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Tender chicken breast, banana blossom, and lots of fried aromatics are the stars of this flavor-packed Thai salad. [Photograph: J. Kenji Lopez-Alt]

It's a rare day that goes by when I don't cook something (or more likely, a dozen versions of the same thing with slight variations each time). Since leaving the U.S. nearly two months ago, though, I haven't cooked a single thing other than at the odd cooking class. I've been suffering from extreme withdrawal.

Luckily, this week, I have not one, not two, but at least THREE good reasons—let's call it four good reasons. Five good reasons to break that dry streak.*

* Nobody expects the Spanish In-cuisine-tion.

  • First off, Adri and I are finally staying in a place that has a kitchen. Our friends Yvonne and Hallam live in a gorgeous apartment near Singapore's Tanjong Pagar neighborhood, complete with pool and fully-functional kitchen (It better be, as it's where Yvonne, an instructor at the Culinary Institute of America's Singapore branch, develops all of her awesome recipes).
  • Second, as Yvonne and I used to be coworkers and roommates, we have a long history of cooking together. I'd be damned if I missed the opportunity to spend some time in the kitchen with one of my favorite people.
  • Third, as Hallam and I used to be neighbors, he's got a long history of coming by to eat my food and pour me his booze. (See the second sentence of point two above for the rest.)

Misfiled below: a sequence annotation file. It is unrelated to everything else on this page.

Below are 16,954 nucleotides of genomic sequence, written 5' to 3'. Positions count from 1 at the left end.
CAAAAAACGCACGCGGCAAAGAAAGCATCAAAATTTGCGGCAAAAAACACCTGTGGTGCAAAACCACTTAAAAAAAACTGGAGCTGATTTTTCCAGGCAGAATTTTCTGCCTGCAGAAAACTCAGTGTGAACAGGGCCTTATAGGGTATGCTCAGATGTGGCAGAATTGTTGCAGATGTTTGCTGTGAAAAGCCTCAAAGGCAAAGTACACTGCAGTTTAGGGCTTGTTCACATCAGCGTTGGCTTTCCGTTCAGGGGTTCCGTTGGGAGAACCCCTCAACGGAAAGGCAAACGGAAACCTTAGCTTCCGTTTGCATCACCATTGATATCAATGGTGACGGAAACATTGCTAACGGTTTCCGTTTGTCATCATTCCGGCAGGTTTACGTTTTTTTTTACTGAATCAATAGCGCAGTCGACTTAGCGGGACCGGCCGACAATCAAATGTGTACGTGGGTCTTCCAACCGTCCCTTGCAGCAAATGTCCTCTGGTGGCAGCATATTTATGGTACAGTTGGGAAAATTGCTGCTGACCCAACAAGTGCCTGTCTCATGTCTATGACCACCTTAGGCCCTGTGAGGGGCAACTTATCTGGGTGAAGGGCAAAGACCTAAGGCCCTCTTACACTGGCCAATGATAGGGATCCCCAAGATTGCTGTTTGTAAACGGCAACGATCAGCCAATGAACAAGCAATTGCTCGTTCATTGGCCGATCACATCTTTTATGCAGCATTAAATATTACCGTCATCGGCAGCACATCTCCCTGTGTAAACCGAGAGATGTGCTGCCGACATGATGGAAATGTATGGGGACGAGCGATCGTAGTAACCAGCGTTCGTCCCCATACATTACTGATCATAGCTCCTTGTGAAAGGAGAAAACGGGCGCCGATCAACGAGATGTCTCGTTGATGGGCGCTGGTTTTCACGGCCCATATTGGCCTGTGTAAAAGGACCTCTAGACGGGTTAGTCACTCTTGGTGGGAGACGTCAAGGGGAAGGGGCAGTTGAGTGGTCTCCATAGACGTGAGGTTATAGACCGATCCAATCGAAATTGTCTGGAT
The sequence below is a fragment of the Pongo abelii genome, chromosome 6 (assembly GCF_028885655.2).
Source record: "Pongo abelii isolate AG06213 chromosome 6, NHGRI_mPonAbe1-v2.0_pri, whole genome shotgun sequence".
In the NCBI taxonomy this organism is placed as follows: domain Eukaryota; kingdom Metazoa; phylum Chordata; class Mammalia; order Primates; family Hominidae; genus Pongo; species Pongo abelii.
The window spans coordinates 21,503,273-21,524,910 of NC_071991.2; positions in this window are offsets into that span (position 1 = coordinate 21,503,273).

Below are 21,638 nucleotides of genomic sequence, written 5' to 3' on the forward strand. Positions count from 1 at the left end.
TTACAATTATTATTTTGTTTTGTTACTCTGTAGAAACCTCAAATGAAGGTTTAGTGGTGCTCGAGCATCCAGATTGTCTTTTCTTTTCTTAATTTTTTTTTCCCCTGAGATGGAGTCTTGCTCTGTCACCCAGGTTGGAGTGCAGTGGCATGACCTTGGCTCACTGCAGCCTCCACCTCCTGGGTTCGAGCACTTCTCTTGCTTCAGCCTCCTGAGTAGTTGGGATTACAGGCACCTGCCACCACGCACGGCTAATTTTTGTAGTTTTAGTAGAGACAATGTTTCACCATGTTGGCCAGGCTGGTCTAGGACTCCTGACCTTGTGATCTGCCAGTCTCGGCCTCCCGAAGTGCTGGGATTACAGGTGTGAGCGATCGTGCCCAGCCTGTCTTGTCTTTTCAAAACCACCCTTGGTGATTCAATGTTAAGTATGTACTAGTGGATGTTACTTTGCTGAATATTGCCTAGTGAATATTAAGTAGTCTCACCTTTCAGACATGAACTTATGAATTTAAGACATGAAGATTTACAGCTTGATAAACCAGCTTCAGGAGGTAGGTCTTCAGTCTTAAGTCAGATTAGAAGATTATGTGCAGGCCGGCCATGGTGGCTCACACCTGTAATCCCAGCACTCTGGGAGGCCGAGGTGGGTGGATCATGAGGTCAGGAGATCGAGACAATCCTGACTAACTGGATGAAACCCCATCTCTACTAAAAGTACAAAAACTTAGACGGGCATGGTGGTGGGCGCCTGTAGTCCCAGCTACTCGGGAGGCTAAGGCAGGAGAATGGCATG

• Fourth, how could anyone not want to cook after taking a stroll through Singapore's Tekka Market in Little India, with its slew of fresh produce and exotic spices?
  • Finally, ever since leaving Thailand, I've been itching to get into the kitchen to play around with some of the dishes and flavors that inspired me.

We ended up with a few things on the table. A pretty-darn-good green curry with chicken and bitter eggplant, an amazing wing-bean salad that Yvonne made, and this banana blossom and chicken salad.

Banana blossom and chicken salad is a not-uncommon dish found mostly in the Central Thai cooking of Bangkok. You won't find it on every street corner or every restaurant, but it shows up regularly enough. The classic version is made with poached shredded chicken, thinly sliced banana blossom, raw shallots, coconut, and a hot-sour-sweet dressing flavored with garlic, chilies, palm sugar, and fish sauce.

My version starts off similarly, but strays a bit. The first thing I did was to add a whole slew of fried shallots to the salad base. They lose some of their crispness once dressed, but in return they give it a unique sweet-savory flavor.

Seeing as I already had a wok with hot oil in it, why stop there? I added a bunch of garlic cloves which I'd quickly smashed in the mortar and pestle, as well as some thinly sliced lemongrass. I tried fried lemongrass for the first time in an amazing beef salad I had in Nong Khai on the NortheasternThai-Lao border. It has all the flavor of lemongrass, but with a much better texture.